26 Urban Women New economic opportunities for women Dominated needle tradeRepresentation in wide variety of tradesAdmitted to most guildsSome guilds for women only
27 Cathedral Schools Early middle ages – little education High middle ages ( CE) increasing wealth makes education possibleSchools based in cathedralsCurriculum of Latin writings
28 Aristotle’s Back!Latin translations of Byzantine Greek texts circulate in EuropeJewish and Muslim scholars provide other translations from Arabic translationsSt. Thomas Aquinas ( ), major proponent of ScholasticismSynthesis of Christianity and AristotleUniversity of Paris
29 Religious MovementsRebellion against perceived materialism of Roman Catholic ChurchSt. Dominic ( ) and St. Francis ( ) create orders of mendicantsVows of povertyPopular preachersReligious zealots, very opposed to heretical movements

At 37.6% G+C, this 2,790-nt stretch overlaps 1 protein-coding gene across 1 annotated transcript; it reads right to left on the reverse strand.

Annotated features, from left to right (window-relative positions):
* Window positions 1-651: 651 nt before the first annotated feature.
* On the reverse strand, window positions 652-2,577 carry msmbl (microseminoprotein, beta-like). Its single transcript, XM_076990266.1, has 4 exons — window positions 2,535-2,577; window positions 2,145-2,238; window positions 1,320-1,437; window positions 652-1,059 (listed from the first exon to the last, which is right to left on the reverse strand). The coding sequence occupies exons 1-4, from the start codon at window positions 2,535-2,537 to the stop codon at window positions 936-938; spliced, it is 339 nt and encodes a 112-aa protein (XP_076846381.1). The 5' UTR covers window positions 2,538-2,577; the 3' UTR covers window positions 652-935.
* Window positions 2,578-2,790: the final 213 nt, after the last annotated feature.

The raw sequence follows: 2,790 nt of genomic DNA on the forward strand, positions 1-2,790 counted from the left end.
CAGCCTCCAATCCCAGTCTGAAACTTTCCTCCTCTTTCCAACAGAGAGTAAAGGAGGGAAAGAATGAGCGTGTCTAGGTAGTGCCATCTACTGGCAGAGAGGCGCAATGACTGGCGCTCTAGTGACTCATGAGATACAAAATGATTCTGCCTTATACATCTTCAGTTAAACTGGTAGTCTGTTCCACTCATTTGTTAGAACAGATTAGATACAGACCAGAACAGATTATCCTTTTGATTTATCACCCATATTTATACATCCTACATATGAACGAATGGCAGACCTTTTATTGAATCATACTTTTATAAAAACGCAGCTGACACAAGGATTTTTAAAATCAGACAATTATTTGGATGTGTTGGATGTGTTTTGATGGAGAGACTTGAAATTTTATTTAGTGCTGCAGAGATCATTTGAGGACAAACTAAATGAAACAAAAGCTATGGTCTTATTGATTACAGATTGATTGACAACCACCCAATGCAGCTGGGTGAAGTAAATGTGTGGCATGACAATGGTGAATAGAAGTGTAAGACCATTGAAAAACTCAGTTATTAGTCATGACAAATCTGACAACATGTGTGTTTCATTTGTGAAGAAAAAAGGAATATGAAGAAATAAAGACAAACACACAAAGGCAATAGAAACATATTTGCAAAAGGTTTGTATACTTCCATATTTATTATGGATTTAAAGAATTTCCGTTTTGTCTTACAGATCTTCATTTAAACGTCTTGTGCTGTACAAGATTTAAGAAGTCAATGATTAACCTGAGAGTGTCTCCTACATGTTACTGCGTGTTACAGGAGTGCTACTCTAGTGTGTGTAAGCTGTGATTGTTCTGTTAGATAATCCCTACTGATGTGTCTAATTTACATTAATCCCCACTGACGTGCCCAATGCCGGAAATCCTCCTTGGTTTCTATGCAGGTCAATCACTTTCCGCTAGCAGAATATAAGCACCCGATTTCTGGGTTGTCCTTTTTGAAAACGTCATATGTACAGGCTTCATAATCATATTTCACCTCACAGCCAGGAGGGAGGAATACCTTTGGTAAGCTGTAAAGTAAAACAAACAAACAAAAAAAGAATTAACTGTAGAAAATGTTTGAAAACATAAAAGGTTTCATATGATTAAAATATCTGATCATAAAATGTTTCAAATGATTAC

30 Medieval Expansion of Europe Atlantic and Baltic ColonizationScandinavians explore North Atlantic OceanIceland, Greenland, Vinland (Canada)Canadian settlements do not succeedKings of Denmark nominally convert to Christianity, Sweden and Finland follow
31 The medieval expansion of Europe, 1000 – 1250 CE
32 Crusading Orders Religious Christians form military-religious orders Templars, Hospitallers, Teutonic KnightsReligious vows of opposition to Islam, paganismFounded churches and monasteries
33 The Reconquest of Sicily and Spain Sicily taken by Muslims in 9th century, reconquered by Normans in 11th centurySlow displacement of IslamOpportunity for cross-cultural fertilization